Federal Electric 100A standalone main breaker -- OK or problematic?

I did an inspection, which had an old c. 1960 Bulldog pushmatic type circuit breaker panel, with a 100A Federal Electric main breaker in a separate main panel.

This did not appear to be a “Stab-LOk” breaker. Does anyone in the house (ahem!) know whether or not this type of Federal breaker is associated with the usual FPE circuit breaker issues?

Internet searches turned up lots of irrelevant stuff, as usual.


Do you have a pic of the breakers from the subpanel?

This was from a standalone main. No other breakers in the Federal panel. here are a couple pics.

The other panel was a perfectly fine Bulldog panel with “Pushmatic” type breakers. Not Federal Electric/FPE.



Main, only, looks okay. Just remember that the next panel down the line is a subpanel and must be wired, accordingly.

Good point. The grounding electrode appeared to have been run directly to the sub-panel.

based on the age of the main breaker I would recommend replacement. Breakers are not like wine, they don’t get better with age. :slight_smile:

Bill, what would you use to back up your recommendation on replacement of the main CB, besides it looks old.

Based on it’s age. Breakers are mechanical devices that can be affected by a wide range of things (dust, wear, moisture, etc). Manufacturers usually guarantee breakers for only one or two years. I routinely recommend replacement of any breaker that is 25 years or older.

might want to change your ideas.

From a Cutler-Hammer brochure

[FONT=Univers-Light][size=1][size=2]Cutler-Hammer Type CH breakers
also carry a lifetime warranty –
the best in the industry.

For Square D

Square D/Schneider Electric Residential Products Limited Warranty
I. Square D/Schneider Electric QO® brand Load Centers and Load Center Branch Circuit Breakers
Square D/Schneider Electric warrants its branch circuit breakers to be free from defects in material and workmanship under normal care and proper usage in a residential installation, for the lifetime of the load center in which it is installed. QO® brand load centers are also covered under the same lifetime warranty. If the circuit breaker or QO brand load center fails within the warranty period because of a defect in material or workmanship, Square D/Schneider Electric will replace the defective breaker free of charge upon following the notice procedures below and return of the product to place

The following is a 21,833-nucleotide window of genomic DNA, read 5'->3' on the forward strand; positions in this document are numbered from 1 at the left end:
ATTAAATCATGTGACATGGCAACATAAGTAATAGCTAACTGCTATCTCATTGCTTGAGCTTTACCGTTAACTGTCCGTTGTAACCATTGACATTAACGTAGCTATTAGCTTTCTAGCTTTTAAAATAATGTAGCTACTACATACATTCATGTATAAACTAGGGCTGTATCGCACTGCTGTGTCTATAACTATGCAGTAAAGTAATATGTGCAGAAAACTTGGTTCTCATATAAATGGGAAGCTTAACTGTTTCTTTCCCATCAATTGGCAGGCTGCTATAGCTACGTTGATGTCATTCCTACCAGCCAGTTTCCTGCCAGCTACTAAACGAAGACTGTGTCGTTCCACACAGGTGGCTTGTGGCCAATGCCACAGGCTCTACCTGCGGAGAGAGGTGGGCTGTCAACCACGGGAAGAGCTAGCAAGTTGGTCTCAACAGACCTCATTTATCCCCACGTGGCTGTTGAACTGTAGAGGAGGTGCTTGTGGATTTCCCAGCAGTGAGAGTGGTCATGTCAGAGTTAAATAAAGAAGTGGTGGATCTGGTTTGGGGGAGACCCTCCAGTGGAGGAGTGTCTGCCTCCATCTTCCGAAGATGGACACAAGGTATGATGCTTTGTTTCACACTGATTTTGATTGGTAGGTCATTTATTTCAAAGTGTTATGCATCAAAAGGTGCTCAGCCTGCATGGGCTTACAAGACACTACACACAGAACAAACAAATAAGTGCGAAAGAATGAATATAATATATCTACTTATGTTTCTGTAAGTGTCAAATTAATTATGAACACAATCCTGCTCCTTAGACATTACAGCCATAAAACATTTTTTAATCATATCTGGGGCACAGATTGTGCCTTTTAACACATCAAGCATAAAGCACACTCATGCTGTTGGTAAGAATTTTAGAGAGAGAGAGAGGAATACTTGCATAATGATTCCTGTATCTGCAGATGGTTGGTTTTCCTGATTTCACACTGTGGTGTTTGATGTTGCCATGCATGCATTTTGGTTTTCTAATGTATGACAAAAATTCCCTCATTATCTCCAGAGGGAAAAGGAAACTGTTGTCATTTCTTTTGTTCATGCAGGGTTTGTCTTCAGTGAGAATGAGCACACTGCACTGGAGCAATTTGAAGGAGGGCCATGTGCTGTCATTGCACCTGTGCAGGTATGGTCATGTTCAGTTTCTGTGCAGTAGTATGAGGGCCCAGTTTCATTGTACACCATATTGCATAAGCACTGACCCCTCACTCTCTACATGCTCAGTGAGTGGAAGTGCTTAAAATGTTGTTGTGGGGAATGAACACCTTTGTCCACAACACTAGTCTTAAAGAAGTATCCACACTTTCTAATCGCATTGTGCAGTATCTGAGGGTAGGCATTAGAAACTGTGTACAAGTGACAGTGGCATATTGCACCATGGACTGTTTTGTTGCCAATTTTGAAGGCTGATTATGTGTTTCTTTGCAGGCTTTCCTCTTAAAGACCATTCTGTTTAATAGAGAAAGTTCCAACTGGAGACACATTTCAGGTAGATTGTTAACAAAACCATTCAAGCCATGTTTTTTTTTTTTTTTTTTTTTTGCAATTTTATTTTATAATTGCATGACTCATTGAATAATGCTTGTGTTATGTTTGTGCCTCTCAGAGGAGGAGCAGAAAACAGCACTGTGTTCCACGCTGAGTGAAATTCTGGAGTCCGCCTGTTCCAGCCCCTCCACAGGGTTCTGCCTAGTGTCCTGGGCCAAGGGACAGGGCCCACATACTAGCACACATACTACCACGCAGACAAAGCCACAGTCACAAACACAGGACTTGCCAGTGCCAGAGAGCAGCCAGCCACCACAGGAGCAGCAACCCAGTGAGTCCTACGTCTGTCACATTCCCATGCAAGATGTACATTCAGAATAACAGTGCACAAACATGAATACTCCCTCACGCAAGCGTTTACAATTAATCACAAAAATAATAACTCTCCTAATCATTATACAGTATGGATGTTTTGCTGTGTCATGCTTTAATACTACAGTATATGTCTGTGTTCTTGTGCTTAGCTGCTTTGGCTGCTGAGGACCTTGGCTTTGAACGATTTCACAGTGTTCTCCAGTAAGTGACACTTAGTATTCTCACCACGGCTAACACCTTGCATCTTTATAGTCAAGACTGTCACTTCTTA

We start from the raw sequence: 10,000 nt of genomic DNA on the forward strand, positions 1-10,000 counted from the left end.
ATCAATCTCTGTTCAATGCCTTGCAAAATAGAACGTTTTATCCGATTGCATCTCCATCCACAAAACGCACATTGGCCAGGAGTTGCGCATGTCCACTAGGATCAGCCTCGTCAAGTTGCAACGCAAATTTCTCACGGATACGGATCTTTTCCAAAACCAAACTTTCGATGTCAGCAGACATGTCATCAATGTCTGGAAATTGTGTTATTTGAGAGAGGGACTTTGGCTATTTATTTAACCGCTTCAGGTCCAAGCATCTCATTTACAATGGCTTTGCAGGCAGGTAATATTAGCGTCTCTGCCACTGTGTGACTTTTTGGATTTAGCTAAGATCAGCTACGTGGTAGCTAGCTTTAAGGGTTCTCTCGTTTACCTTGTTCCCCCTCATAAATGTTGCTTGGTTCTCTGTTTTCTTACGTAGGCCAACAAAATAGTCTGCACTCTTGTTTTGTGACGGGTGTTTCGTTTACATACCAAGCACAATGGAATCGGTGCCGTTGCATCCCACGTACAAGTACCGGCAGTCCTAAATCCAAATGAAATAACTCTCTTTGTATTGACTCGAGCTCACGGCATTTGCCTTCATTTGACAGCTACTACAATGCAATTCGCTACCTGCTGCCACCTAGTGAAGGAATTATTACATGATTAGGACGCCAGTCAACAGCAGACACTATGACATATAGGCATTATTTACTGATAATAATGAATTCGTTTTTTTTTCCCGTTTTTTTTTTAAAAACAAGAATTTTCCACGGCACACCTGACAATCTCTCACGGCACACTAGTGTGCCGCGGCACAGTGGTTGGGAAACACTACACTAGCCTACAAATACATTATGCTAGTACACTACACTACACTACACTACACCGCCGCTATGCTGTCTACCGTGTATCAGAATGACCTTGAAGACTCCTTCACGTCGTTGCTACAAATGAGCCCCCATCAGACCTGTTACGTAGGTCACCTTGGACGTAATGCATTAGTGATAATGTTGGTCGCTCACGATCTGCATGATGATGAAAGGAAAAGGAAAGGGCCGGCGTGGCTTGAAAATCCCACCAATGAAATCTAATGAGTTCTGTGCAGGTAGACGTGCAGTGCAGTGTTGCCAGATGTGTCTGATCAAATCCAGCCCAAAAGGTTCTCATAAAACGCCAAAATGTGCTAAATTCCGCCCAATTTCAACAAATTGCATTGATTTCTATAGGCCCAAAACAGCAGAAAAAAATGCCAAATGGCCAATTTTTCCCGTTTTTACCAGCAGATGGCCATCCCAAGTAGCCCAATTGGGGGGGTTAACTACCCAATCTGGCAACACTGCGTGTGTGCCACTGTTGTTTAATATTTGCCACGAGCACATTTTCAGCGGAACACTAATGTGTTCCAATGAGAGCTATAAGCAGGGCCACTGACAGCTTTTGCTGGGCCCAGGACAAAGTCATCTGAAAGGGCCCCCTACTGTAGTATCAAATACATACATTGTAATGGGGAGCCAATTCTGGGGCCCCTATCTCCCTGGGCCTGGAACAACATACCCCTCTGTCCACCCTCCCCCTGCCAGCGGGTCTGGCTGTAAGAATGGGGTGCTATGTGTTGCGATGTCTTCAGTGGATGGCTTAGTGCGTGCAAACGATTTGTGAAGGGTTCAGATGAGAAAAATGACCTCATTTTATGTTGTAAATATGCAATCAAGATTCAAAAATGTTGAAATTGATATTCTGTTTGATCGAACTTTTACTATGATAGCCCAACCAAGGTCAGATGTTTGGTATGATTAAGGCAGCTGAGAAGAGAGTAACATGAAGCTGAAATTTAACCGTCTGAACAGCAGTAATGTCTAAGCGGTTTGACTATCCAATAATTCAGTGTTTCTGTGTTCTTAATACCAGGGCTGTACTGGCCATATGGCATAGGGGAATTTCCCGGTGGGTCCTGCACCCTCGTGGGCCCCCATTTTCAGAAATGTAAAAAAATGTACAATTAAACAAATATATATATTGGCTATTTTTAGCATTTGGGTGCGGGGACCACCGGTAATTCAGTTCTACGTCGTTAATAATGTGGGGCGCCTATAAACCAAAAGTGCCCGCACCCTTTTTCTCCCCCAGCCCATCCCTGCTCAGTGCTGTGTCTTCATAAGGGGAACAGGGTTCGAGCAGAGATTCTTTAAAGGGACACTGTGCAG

of purchase.

I agree with Jim here. Unless you have specific documentation, you’re kind of going out on a limb saying that an old looking breaker needs to be replaced.

Good info Jim - but that pertains to new breakers. Don’t forget we are talking about breakers that are 25 years old, or older. You won’t find any documentation to support replacing old breakers in the NEC, but based on comments from Paul Abernathy, and info from the book “Electrical Inspection of Existing Dwellings” I am comfortable suggesting the replacement of older breakers. As Home Inspectors we can suggest safety measures even if they are not code supported. We are not code enforcement officials. For example: I can recommend that a handrail be installed on stairs with less than 3 risers. Codes will not support that, but I can recommend it. I think it’s important to keep our clients safety in mind. :slight_smile:

Yep…if the breakers are to replace existings breakers then Schneider (Square D) can stick it. The Mag. V. Moss act made his replacement argument pointless. This is the intent of a UL Classified Breaker and has it’s own warranty. Have you ever tried to get Square D ( Schnieder ) to replace a 25 year old breaker…good luck. Adding a new UL Listed classified breaker has it’s own warranty by Eaton regardless of the panel it is installed in as long as it is tested for that panel…and their is a list on here I posted of all classified breakers and the panels to be used in.

If the breaker is simply OLD…and not defective then the warranty is pointless. The issue of suggesting replacements for breakers that are 25+ years old is a sound one considering the importance of the Overcurrent Protection and since older devices are thermal activated…heat has negative effects over time so I have no problem with the recommendation on old breakers…none what so ever.

Do you take it to the next logical step and recommend AFCI’s as the CPSC and most fire prevent organizations do?


I recommend AFCI’s :smiley:

Here’s mine.

  **The 15 and 20 amp circuits of the home are not ****AFCI** **(Arc Fault Circuit Interrupter) protected circuits**.  

AFCI’s are a relatively new safety device that can protect the home from a potential fire as a result of damaged wiring, loose connections or defective appliances by shutting off the circuit when a hazardous arc fault condition exists.
The CPSC (Consumer Product Safety Commission) and numerous fire prevention organizations strongly recommend that older homes be upgraded to AFCI protected circuits.
More information regarding AFCI’s can be obtained at


Was that a requirement at the time the equipment was installed?

If 25+ year old breakers are recomended to be replaced , won’t it be wiser to replace the whole unit ?